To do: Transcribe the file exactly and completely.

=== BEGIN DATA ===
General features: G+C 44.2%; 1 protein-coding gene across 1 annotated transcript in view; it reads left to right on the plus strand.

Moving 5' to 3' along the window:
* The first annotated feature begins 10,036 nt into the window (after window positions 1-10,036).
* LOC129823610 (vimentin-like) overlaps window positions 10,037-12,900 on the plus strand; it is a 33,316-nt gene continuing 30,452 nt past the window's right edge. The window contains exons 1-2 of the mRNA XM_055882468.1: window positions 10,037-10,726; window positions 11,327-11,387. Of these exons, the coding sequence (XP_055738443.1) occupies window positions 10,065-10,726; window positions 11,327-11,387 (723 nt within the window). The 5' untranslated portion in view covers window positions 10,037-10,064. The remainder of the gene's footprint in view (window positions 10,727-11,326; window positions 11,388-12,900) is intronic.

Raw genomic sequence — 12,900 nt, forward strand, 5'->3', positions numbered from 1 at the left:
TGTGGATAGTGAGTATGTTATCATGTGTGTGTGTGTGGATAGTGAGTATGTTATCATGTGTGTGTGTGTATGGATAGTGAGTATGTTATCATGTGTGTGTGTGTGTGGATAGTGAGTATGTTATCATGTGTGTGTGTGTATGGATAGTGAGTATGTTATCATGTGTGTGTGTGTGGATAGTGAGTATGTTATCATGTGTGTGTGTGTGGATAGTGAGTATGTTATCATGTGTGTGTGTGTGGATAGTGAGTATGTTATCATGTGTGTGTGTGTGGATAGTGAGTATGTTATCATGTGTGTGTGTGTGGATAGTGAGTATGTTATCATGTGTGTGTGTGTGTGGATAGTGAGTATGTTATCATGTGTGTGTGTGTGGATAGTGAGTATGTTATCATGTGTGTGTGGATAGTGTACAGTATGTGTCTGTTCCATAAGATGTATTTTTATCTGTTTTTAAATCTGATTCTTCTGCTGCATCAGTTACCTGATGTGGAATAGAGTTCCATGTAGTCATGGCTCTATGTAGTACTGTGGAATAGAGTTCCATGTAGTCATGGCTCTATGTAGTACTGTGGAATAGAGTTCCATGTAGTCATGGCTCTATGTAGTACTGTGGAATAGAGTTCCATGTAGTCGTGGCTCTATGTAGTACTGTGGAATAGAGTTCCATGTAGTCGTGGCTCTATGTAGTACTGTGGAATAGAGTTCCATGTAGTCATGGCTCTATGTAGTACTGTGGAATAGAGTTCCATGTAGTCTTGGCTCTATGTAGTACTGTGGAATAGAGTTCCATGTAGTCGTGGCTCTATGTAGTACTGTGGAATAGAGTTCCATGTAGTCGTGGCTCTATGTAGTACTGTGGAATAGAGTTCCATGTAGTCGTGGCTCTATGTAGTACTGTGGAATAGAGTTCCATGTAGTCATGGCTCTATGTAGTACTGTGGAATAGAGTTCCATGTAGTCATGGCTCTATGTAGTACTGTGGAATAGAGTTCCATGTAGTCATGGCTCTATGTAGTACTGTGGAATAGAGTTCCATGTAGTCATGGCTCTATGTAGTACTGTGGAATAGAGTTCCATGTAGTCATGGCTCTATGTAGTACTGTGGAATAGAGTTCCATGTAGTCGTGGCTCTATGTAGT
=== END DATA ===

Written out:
General features: G+C 44.2%; 1 protein-coding gene across 1 annotated transcript in view; it reads left to right on the plus strand.

Moving 5' to 3' along the window:
* The first annotated feature begins 10,036 nt into the window (after window positions 1-10,036).
* LOC129823610 (vimentin-like) overlaps window positions 10,037-12,900 on the plus strand; it is a 33,316-nt gene continuing 30,452 nt past the window's right edge. The window contains exons 1-2 of the mRNA XM_055882468.1: window positions 10,037-10,726; window positions 11,327-11,387. Of these exons, the coding sequence (XP_055738443.1) occupies window positions 10,065-10,726; window positions 11,327-11,387 (723 nt within the window). The 5' untranslated portion in view covers window positions 10,037-10,064. The remainder of the gene's footprint in view (window positions 10,727-11,326; window positions 11,388-12,900) is intronic.

Raw genomic sequence — 12,900 nt, forward strand, 5'->3', positions numbered from 1 at the left:
TGTGGATAGTGAGTATGTTATCATGTGTGTGTGTGTGGATAGTGAGTATGTTATCATGTGTGTGTGTGTATGGATAGTGAGTATGTTATCATGTGTGTGTGTGTGTGGATAGTGAGTATGTTATCATGTGTGTGTGTGTATGGATAGTGAGTATGTTATCATGTGTGTGTGTGTGGATAGTGAGTATGTTATCATGTGTGTGTGTGTGGATAGTGAGTATGTTATCATGTGTGTGTGTGTGGATAGTGAGTATGTTATCATGTGTGTGTGTGTGGATAGTGAGTATGTTATCATGTGTGTGTGTGTGGATAGTGAGTATGTTATCATGTGTGTGTGTGTGTGGATAGTGAGTATGTTATCATGTGTGTGTGTGTGGATAGTGAGTATGTTATCATGTGTGTGTGGATAGTGTACAGTATGTGTCTGTTCCATAAGATGTATTTTTATCTGTTTTTAAATCTGATTCTTCTGCTGCATCAGTTACCTGATGTGGAATAGAGTTCCATGTAGTCATGGCTCTATGTAGTACTGTGGAATAGAGTTCCATGTAGTCATGGCTCTATGTAGTACTGTGGAATAGAGTTCCATGTAGTCATGGCTCTATGTAGTACTGTGGAATAGAGTTCCATGTAGTCGTGGCTCTATGTAGTACTGTGGAATAGAGTTCCATGTAGTCGTGGCTCTATGTAGTACTGTGGAATAGAGTTCCATGTAGTCATGGCTCTATGTAGTACTGTGGAATAGAGTTCCATGTAGTCTTGGCTCTATGTAGTACTGTGGAATAGAGTTCCATGTAGTCGTGGCTCTATGTAGTACTGTGGAATAGAGTTCCATGTAGTCGTGGCTCTATGTAGTACTGTGGAATAGAGTTCCATGTAGTCGTGGCTCTATGTAGTACTGTGGAATAGAGTTCCATGTAGTCATGGCTCTATGTAGTACTGTGGAATAGAGTTCCATGTAGTCATGGCTCTATGTAGTACTGTGGAATAGAGTTCCATGTAGTCATGGCTCTATGTAGTACTGTGGAATAGAGTTCCATGTAGTCATGGCTCTATGTAGTACTGTGGAATAGAGTTCCATGTAGTCATGGCTCTATGTAGTACTGTGGAATAGAGTTCCATGTAGTCGTGGCTCTATGTAGT